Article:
Example 32

Die sterk geur van speserye is te dank·e aan vlugtige olies wat in dié plante aanwesig is.
the strong flavour of spices be.PRS PTCL.INF thank·INF to volatile oils that in these plants present be.PRS
The strong aroma of spices is thanks to volatile oils that are present in these plants.
Example 33

Die toename is te wyt·e aan 'n kombinasie van faktore.
the increase be.PRS PTCL.INF attribute·INF to a combination of factors
The increase is due to a combination of factors.

Other verbs forms that are frequently selected for this construction form two subsets. The first subset relates to acquisition of property or the use of property, such as koop to buy, huur to rent, kry to get, gebruik to use, and doen to encounter, illustrated by example (34) and (35).

Example 34

Al hierdie werke is te koop teen baie redelike pryse.
all these works be.PRS PTCL.INF buy.INF at very reasonable prices
All these works are for sale at very reasonable prices.
TK, adjusted
Example 35

Seewaterlisensies is te kry by die naaste poskantoor.
sea.water.licences be.PRS PTCL.INF obtain.INF at the nearest post.office
Deep sea angling licences can be obtained at the nearest post office.

The second subset includes mainly mental verbs that either indicate understanding (sien to see, verstan·e to understand, begryp·e to grasp, betwyfel to be doubted, bespeur to be noticed, blameer to blame), exemplified by (36) and (37), or expectation (hope to hope, verwagt·e to expect, verwelkom to welcome, wagt·e to wait, bevraagteken to question), exemplified by (38) and (39). These forms usually also take the infinitive suffix spelled -e, although a few exceptions are noted where the suffix is not added.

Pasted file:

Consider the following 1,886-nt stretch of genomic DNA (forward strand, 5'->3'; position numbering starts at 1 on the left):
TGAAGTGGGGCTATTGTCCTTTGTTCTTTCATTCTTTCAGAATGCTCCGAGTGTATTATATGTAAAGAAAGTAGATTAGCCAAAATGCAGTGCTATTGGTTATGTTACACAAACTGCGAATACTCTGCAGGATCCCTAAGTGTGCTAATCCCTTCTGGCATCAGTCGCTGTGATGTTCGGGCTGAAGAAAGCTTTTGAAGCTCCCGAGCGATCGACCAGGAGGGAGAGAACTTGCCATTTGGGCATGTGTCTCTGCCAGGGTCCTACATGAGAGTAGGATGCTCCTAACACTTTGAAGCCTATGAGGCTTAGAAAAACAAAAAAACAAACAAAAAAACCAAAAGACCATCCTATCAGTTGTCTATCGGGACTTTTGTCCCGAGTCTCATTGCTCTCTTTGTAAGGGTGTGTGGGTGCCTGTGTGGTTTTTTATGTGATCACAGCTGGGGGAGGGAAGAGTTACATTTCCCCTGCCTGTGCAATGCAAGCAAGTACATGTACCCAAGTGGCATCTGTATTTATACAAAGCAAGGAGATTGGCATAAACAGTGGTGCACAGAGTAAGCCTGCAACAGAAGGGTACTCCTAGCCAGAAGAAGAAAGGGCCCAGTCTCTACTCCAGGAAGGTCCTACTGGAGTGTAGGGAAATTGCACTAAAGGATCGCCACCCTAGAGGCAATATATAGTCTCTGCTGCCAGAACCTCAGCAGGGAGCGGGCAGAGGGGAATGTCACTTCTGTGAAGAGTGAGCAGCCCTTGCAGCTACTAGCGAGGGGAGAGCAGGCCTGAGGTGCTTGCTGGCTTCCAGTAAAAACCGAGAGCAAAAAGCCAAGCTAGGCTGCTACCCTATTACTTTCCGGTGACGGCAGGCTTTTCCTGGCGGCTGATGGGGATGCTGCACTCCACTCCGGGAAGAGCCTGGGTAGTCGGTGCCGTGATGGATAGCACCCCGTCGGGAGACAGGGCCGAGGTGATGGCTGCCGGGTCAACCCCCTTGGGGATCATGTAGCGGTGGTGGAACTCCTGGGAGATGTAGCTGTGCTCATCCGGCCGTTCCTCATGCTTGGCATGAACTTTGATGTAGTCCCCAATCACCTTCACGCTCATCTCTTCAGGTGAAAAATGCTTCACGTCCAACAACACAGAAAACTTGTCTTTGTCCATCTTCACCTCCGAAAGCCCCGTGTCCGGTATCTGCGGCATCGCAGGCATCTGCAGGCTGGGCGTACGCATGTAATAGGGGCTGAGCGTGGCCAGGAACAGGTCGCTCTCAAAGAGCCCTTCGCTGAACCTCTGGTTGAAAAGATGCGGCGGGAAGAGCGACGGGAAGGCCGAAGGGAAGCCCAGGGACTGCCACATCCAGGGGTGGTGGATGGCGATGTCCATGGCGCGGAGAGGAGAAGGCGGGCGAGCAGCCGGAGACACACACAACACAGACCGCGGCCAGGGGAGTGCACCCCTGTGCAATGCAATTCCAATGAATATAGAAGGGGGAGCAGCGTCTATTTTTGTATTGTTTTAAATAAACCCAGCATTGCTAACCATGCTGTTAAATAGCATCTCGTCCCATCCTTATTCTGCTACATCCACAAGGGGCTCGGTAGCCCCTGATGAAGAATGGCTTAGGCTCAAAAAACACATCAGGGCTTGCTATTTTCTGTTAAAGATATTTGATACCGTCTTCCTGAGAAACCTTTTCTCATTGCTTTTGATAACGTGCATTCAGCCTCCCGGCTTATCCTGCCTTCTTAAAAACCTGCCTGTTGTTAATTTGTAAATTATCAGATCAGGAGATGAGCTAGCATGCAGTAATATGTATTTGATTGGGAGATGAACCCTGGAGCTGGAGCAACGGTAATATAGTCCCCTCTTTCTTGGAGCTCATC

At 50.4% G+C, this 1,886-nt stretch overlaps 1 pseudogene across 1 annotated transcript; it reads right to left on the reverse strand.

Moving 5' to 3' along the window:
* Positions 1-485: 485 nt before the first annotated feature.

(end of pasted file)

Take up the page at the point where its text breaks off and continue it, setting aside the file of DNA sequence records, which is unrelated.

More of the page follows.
Example 36

Die oorsponklike een is te sien in die Skeepswrakmuseum op die nabygeleë Bredasdorp.
the original one be.PRS PTCL.INF see.INF in the shipwreck.museum at the nearby Bredasdorp
The original one can be seen at the Shipwreck museum in the nearby Bredasdorp.
Example 37

Of dit genoeg sal wees, is te betwyfel.
if.COMP it enough will.AUX.MOD be.INF be.PRS PTCL.INF doubt.INF
If it will be enough is doubtful
Example 38

Dit is te verwagt·e dat die grootste behoefte aanvanklik op grade 4-6 vlak sal wees.
it be.PRS PTCL.INF expect·INF that.COMP the greatest need initially on grades 4-6 level will.AUX.MOD be.INF
It is expected that the greatest need will initially be on grade 4-6 level.
Example 39

Dit is te hop·e dat hulle dit in die tweede beurt sal bybring.
it be.PRS PTCL.INF hope·INF that.COMP they it in the second innings will.AUX.MOD add.INF
It is to be hoped that they will catch up in the second innings.
[+]Verbs taking te-infinitive complement clauses

Apart from the lexical options for main verbs in infinitive clauses, which typically combine with the copular verb is be.PRS, a number of other verbs – copular, modal or aspectual, also take te-infinitive complements (Robbers 1997:89).